NASA’s Voyager 2 probe has become the second-ever manmade spacecraft to enter interstellar space, the agency said last week.
The probe, launched in 1977 to study the planets farthest from Earth, crossed the outermost edge of what’s called the heliosphere — a protective bubble created by our sun — on Nov. 5. It is now more than 11 billion miles from Earth, according to NASA. The sun is a mere 91 to 94.5 million miles from Earth.
Like its sister spacecraft Voyager 1, which crossed this boundary in 2012, Voyager 2 is now traveling in the space between stars.
Voyager 1 may have beaten Voyager 2 into interstellar space, but the latter spacecraft has an advantage. An instrument called the Plasma Science Experiment (PLS), which stopped working on Voyager 1 well before leaving the heliosphere, continues to operate on Voyager 2 – making it easier for scientists to learn about the spacecraft’s surroundings. Researchers are furthermore hopeful that data transmitted from Voyager 2 will make it possible to learn about the sun’s influence at so far a distance from the center of our solar system.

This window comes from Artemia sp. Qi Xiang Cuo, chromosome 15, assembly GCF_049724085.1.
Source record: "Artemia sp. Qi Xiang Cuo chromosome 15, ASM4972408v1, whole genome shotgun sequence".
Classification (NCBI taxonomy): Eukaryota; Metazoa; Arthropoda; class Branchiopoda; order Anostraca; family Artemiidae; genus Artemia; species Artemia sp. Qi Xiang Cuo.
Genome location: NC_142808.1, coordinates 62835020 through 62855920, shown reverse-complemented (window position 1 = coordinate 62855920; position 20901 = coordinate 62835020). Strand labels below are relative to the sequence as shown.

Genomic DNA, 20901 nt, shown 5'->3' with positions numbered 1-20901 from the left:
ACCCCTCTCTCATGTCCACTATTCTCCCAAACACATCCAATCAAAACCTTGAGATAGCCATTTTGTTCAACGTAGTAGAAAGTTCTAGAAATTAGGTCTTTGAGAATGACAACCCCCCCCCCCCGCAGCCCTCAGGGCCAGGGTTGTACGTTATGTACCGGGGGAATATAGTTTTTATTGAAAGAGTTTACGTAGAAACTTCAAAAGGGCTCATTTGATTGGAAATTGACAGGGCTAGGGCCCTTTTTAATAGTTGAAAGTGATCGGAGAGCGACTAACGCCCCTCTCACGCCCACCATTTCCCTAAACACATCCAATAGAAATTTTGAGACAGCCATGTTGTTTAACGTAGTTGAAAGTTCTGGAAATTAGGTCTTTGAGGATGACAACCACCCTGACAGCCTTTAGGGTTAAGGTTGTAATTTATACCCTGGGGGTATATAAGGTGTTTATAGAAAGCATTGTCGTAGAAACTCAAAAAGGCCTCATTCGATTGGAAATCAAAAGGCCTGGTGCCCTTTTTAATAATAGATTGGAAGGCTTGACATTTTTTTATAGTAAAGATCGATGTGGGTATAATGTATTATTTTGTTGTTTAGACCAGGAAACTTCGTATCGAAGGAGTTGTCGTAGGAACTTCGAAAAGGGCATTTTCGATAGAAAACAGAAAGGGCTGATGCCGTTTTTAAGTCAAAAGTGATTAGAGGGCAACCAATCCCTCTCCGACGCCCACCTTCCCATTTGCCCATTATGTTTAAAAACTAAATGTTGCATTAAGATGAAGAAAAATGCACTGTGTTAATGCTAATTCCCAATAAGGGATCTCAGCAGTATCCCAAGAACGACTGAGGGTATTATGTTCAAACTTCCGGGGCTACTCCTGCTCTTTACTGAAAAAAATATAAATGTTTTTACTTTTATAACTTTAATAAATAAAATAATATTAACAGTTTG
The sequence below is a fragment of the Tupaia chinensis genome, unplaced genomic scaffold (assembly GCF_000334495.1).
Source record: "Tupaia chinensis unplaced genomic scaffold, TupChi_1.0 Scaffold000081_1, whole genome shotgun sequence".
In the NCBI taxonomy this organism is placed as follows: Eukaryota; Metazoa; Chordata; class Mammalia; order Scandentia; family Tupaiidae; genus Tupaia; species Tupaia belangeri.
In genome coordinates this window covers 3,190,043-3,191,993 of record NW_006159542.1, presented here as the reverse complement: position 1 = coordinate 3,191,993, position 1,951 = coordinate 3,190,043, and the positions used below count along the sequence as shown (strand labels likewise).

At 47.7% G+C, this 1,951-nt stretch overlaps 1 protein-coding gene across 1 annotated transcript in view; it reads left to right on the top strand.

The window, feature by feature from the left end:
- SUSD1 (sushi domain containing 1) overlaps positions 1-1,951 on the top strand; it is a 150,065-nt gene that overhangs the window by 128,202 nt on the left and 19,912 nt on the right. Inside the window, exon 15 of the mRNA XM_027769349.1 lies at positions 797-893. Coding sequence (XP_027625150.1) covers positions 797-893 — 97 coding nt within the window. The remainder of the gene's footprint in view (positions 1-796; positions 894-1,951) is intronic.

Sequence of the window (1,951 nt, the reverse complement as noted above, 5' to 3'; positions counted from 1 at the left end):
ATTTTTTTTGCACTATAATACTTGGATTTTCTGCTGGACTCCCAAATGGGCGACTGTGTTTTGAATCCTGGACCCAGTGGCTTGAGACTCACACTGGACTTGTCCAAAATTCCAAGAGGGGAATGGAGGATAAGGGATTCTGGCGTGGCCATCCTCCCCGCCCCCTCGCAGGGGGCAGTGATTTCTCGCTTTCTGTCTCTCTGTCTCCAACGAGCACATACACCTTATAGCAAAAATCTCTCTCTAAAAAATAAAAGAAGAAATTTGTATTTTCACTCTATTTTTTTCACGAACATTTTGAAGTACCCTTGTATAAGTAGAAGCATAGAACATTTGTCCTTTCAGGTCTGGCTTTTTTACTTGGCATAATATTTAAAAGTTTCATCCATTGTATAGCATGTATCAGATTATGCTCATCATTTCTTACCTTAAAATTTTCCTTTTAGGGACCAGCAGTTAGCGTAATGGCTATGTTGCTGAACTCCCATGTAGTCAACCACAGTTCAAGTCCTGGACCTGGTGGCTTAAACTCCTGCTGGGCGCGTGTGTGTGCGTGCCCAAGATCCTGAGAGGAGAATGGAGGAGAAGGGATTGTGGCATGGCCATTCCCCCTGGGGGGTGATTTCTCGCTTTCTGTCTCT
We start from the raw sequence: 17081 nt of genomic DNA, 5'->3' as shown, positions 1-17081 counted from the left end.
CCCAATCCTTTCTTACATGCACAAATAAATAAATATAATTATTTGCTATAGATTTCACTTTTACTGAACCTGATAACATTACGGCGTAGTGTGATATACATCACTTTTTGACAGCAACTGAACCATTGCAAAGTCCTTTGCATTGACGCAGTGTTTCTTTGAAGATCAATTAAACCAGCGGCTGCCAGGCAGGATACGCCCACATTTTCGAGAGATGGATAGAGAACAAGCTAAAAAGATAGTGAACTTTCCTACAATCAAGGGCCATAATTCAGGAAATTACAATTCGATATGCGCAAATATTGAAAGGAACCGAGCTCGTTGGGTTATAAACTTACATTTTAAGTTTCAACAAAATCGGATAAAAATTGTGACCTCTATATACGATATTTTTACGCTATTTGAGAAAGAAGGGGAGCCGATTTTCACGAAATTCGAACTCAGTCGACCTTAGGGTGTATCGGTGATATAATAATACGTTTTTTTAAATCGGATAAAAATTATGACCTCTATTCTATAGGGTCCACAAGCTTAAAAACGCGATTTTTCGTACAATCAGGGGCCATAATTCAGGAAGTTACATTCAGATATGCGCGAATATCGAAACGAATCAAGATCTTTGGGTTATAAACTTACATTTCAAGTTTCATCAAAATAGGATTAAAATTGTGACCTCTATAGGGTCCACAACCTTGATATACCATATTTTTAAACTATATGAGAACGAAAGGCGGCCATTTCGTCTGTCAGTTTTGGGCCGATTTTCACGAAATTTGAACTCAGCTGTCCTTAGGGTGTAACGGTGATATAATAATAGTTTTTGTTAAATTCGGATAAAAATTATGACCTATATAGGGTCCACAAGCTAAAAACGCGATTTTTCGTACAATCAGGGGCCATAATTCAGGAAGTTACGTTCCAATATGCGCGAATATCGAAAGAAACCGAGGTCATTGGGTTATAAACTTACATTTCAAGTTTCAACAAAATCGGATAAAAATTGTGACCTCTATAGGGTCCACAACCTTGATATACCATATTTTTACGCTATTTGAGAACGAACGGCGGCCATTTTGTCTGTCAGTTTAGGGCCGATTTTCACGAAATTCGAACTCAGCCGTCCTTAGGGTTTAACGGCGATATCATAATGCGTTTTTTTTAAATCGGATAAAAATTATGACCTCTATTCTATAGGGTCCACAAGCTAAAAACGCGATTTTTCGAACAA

“Working on Voyager makes me feel like an explorer, because everything we’re seeing is new,” John Richardson, principal investigator for the PLS instrument and a principal research scientist at the Massachusetts Institute of Technology in Cambridge, said in a NASA statement. “Even though Voyager 1 crossed the heliopause in 2012, it did so at a different place and a different time, and without the PLS data. So we’re still seeing things that no one has seen before.”
The Voyager spacecraft, launched as five-year missions, have now been operating for over four decades and continue to transmit valuable data back to Earth, and have even been remotely upgraded along the way.